November 28, 2021

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Commuters pack onto Tube as Downing Street says passenger numbers have risen 25% in a week

Commuters pack onto Tube as Downing Street says passenger numbers have risen 25% in a week
Commuters packed onto Tube services in London this morning as bus passengers will have to pay to use the service again from tomorrow. Pictures this morning show people riding underground trains on the Central Line during peak times, and finding social distancing impossible. Meanwhile, Transport for London (TfL) has today announced that charging for bus travel in…

Commuters packed onto Tube services in London this morning as bus passengers will have to pay to use the service again from tomorrow. 

Pictures this morning show people riding underground trains on the Central Line during peak times, and finding social distancing impossible. 

Meanwhile, Transport for London (TfL) has today announced that charging for bus travel in the capital will resume tomorrow.  

The new requirement will be rolled out across all buses ‘once further safety measures have been introduced to protect bus drivers’.  

Heidi Alexander, Deputy Mayor for Transport, said: ‘I am pleased that TfL have made these changes which enable Oyster and to begin to be reinstated in way that protects passengers who have to travel by bus and our heroic transport workers.’

Tube passenger numbers have risen by 25 per cent this week compared to last, Boris Johnson’s official spokesman has claimed. But the overall number of passengers is down by 93 per cent compared to last year.

It comes as Sadiq Khan hinted that he was ‘considering’ making the wearing of face masks on Tubes and buses compulsory.

The Mayor of London has told people to avoid public transport unless it is impossible to work from home, and to wear face coverings.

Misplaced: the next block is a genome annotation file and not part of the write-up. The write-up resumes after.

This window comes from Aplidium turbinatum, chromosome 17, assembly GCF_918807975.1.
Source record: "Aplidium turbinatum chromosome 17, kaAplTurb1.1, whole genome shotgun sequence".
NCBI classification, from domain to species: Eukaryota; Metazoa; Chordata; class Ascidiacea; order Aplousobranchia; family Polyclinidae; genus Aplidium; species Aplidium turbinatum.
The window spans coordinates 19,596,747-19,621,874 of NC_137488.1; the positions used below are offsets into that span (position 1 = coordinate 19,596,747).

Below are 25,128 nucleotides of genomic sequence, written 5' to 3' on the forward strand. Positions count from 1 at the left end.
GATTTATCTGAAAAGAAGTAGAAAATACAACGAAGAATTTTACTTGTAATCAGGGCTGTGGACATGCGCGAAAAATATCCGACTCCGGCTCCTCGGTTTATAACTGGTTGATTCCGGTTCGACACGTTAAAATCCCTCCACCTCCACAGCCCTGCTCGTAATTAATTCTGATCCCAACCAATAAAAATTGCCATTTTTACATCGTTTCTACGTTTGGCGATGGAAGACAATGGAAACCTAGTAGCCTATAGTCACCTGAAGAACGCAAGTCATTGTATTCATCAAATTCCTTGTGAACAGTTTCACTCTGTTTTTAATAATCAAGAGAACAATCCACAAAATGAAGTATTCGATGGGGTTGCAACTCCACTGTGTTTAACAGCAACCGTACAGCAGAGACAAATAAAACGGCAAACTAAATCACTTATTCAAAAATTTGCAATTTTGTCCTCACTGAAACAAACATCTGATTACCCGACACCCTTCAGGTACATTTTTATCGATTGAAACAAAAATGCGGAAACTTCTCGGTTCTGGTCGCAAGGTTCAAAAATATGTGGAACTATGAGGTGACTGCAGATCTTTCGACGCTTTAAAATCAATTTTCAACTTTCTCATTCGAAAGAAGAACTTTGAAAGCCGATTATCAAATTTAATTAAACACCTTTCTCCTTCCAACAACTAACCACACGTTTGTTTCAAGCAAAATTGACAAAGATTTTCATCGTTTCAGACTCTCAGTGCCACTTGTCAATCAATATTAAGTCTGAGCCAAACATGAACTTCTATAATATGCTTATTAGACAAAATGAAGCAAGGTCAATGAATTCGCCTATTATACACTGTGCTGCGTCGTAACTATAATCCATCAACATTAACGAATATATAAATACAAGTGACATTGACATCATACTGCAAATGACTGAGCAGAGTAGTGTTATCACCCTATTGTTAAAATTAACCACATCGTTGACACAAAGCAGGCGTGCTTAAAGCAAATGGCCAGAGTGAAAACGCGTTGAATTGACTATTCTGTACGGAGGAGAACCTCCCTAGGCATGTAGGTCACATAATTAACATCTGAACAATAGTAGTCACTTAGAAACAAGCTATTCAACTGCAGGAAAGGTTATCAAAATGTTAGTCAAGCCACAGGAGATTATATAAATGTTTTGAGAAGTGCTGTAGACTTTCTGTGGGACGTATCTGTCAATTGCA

Commuters were packed onto the Central Line today on their way back to the workplace

Some commuters were wearing face masks while others were not following government rules

Commuters were packed onto the Central Line today on their way back to the workplace

Angry commuters complained that they were unable to practice social distancing

From tomorrow, contactless, Oyster or concessionary card payments will initially be required on 85 routes served by single-door and New Routemaster buses. 

Passengers have not needed to present their payment card since April 20 in a bid to reduce the chance of drivers being infected by coronavirus.

But the government is requiring TfL to resume the collection of bus fares as part of the £1.6billion bail out agreed last week.  

TfL said that on buses where payments will be required, drivers’ protective screens have had the opening where cash was previously accepted sealed off, in addition to vinyl screens fitted last month to block communication holes.  

TfL’s director of bus operations Claire Mann said: ‘This is a phased return to reinstating payments, so please follow the instructions and signage on the bus.

‘And whatever buses you use, please wear a face covering. This allows bus drivers, and those who need to use buses, to continue to do so safely.’ 

TfL has insisted that during peak hours this week it has run over 75 per cent of Tube services on average across the whole network.

However, this has been rubbished by the biggest Tube drivers’ union, which said that its drivers believe that just 50 per cent of services are being run.

Not all lines were as busy as each other, with commuters able to practice social distancing

People are being told to get back to the workplace by Boris Johnson only if it is essential

Jamie Penfold: ‘My first venture back on the TfL Tube since the first week of March. There’s something quite magically beautiful yet eerie travelling on the Victoria Line this morning’

Commuters were seen waiting for a Central Line Tube service on their way back to work today

Posting an image of a deserted Tube carriage, he tweeted: ‘My first venture back on the TfL Tube since the first week of March.